Landry Thompson, 13, and her legal guardians were all taken into custody in Houston after falling asleep in their vehicle. Many believe that race played a factor in the arrest of Thompson's legal guardians, who are black, while Thompson is white. Thompson and her two legal guardians, Emmanuel Hurd and Josiah Kelly, stopped off at a gas station to figure out how to get back to a hotel after a series of dance classes in Houston.
"We were on the GPS trying to figure out where the hotel was, and we sat there and we dozed off," Thompson told KHOU News.
The trio awoke, surrounded by police, and what happened next left them stunned. more >>
A mother is currently fighting for custody of her daughter who was forcibly taken from her via cesarean section after the High Court ordered it done. The High Court ordered the procedure for the Italian woman who was visiting Britain on a work trip because she suffered a mental breakdown.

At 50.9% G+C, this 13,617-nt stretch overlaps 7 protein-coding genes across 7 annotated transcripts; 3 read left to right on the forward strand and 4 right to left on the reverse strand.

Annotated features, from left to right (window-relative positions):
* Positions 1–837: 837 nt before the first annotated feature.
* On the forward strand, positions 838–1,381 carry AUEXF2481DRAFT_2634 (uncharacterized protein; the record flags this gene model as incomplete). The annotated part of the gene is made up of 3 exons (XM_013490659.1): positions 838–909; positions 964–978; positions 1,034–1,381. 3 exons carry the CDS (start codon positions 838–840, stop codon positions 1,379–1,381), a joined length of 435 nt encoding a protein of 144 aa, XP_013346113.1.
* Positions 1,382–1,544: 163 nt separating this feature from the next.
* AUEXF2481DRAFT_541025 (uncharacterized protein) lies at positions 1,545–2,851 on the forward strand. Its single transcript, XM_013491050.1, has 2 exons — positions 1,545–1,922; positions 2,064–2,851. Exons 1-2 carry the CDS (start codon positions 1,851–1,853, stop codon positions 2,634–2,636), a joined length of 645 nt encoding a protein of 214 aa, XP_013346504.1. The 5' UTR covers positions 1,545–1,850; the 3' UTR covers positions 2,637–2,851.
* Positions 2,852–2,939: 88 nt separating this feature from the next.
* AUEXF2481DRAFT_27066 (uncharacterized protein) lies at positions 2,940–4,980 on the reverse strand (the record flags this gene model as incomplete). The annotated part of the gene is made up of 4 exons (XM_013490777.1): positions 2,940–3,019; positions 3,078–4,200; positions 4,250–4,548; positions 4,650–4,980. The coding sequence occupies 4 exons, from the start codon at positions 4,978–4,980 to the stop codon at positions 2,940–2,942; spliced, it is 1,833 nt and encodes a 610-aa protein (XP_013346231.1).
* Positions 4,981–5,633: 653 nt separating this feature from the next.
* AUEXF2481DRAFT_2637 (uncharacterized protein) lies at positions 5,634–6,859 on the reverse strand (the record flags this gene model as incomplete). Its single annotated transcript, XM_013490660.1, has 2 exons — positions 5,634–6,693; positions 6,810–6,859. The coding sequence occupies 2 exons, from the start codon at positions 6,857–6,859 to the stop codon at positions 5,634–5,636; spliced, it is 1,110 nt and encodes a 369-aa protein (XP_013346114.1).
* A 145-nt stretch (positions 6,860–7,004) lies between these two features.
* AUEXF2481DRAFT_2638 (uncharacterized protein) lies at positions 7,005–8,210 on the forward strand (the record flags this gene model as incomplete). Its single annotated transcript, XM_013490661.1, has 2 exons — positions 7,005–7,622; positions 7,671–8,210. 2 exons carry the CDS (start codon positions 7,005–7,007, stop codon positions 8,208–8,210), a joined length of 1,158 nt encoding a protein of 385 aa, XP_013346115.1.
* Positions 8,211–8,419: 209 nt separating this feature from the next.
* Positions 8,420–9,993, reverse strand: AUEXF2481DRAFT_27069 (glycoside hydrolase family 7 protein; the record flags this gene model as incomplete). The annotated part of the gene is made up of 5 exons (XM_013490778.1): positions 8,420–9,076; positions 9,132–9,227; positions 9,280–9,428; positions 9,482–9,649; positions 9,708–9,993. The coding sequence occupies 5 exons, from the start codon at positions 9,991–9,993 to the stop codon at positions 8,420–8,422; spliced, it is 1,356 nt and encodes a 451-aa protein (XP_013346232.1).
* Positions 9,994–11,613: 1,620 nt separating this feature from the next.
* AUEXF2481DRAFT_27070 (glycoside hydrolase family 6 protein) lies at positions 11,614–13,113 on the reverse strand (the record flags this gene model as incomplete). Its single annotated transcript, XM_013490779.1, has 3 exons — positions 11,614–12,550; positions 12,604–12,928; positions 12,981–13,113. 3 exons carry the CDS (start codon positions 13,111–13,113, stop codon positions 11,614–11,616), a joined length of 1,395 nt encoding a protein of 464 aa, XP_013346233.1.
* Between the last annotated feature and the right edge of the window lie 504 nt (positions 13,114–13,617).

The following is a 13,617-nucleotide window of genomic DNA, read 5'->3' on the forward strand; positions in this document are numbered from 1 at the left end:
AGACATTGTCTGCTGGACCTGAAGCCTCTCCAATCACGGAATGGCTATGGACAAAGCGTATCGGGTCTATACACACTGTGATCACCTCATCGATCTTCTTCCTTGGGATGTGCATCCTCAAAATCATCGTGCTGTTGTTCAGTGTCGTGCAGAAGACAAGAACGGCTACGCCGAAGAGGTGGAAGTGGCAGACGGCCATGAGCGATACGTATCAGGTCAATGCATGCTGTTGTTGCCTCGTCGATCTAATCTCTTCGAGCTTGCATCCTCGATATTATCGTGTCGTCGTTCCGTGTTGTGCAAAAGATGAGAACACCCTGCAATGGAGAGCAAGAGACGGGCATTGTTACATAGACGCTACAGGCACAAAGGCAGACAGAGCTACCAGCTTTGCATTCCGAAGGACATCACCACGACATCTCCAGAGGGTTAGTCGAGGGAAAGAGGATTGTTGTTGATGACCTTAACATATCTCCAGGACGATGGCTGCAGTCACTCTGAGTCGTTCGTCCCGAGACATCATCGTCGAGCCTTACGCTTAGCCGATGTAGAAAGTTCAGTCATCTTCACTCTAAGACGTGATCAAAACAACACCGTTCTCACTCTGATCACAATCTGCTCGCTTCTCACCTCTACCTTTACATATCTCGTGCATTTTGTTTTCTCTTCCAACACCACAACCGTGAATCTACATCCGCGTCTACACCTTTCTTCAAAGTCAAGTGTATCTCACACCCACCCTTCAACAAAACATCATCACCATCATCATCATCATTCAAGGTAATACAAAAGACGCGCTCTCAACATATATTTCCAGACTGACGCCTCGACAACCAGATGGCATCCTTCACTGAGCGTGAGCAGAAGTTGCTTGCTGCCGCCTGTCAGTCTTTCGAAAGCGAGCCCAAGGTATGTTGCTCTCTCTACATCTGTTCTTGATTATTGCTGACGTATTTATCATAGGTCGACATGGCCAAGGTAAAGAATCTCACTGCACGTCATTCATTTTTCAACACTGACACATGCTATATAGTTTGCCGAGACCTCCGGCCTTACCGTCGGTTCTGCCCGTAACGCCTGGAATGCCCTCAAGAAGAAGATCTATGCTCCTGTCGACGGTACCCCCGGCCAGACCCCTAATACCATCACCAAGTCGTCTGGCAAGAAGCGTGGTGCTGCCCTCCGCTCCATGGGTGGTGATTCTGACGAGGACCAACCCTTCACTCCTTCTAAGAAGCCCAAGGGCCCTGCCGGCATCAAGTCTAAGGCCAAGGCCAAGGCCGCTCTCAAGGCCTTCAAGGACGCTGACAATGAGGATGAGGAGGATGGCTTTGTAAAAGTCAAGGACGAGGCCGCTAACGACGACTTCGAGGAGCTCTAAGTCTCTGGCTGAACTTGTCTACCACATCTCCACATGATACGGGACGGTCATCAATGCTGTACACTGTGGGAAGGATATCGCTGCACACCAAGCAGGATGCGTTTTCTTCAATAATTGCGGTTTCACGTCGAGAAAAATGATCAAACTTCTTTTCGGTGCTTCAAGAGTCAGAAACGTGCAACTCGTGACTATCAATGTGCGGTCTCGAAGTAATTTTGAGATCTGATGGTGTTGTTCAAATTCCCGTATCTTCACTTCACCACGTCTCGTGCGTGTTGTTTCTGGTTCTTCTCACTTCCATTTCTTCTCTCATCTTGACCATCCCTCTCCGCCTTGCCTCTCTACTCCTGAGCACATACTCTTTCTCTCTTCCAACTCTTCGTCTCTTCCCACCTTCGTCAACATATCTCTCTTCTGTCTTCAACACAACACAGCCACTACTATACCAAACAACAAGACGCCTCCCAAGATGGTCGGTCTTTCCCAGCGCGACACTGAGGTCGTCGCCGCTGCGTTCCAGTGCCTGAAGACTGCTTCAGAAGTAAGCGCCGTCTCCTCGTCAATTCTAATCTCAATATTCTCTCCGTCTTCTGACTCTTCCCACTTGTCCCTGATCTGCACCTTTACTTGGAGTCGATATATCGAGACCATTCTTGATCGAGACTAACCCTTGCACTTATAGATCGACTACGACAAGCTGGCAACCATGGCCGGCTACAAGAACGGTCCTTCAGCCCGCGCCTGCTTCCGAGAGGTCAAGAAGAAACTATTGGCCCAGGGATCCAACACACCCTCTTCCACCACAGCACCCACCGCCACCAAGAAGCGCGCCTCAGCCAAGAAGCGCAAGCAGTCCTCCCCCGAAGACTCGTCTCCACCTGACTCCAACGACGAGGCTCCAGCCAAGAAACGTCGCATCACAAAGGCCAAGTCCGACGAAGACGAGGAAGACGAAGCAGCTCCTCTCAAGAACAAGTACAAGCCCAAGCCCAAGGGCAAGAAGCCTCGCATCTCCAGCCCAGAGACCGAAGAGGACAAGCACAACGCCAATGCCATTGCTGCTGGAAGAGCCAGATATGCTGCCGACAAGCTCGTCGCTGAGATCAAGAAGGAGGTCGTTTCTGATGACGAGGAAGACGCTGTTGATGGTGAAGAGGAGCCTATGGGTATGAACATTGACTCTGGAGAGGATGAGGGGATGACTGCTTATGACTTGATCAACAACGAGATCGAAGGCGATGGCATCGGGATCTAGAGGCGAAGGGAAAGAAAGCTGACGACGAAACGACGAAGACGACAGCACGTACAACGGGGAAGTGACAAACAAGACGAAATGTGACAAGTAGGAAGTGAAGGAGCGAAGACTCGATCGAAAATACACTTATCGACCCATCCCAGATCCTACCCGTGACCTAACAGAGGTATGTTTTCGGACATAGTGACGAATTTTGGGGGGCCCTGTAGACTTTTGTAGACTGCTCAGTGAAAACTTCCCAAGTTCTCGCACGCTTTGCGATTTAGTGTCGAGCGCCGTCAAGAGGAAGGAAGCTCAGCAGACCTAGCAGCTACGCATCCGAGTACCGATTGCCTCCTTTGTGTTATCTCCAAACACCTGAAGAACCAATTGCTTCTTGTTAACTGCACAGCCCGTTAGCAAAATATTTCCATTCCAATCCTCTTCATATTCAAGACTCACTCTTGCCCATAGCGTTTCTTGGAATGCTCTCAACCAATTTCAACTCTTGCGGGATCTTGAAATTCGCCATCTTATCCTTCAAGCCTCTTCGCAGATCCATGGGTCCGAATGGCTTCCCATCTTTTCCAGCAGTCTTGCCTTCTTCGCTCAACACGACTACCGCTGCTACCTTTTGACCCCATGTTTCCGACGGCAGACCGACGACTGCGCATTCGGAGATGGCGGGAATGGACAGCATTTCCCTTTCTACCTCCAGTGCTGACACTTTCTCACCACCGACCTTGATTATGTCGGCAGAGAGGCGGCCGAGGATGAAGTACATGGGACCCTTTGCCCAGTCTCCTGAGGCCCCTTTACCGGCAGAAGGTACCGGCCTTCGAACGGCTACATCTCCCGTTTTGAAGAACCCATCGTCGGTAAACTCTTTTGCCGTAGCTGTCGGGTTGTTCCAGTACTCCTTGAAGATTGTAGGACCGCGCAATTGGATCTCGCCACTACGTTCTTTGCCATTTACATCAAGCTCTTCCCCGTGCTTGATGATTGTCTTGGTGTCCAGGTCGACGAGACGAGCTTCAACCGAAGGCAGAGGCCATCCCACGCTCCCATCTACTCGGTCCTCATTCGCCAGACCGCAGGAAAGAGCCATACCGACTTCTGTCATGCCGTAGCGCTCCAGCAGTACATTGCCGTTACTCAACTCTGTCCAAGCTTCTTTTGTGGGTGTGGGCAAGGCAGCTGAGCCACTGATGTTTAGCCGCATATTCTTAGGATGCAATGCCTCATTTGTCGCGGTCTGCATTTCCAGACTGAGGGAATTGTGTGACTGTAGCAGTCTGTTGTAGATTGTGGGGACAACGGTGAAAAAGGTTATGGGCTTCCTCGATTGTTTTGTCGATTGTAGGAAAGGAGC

The woman reportedly suffered from bipolar disorder and had not been taking her medication at the time of the meltdown. She called police to help her locate her missing passports, and the police, upon learning of her alleged bipolar disorder, took the woman to the hospital for evaluation. Instead of a traditional hospital, though, the police took her to a psychiatric hospital, where she was held under the Mental Health Act.
Mr. Justice Mostyn gave the order "for the birth to be enforced by way of cesarean section," and then the baby girl was taken into the custody of Essex social workers. Now a family is close to adopting the 15-month-old girl, and her biological mother is protesting and asking for her to be returned to her family. more >>
A Pew Research Center survey on end-of-life decisions has found big differences among Americans, with most white mainline Protestants indicating they would like all treatments stopped so they could die when faced of a terminal disease and great pain, while most black Protestants would want everything to be done to save their lives.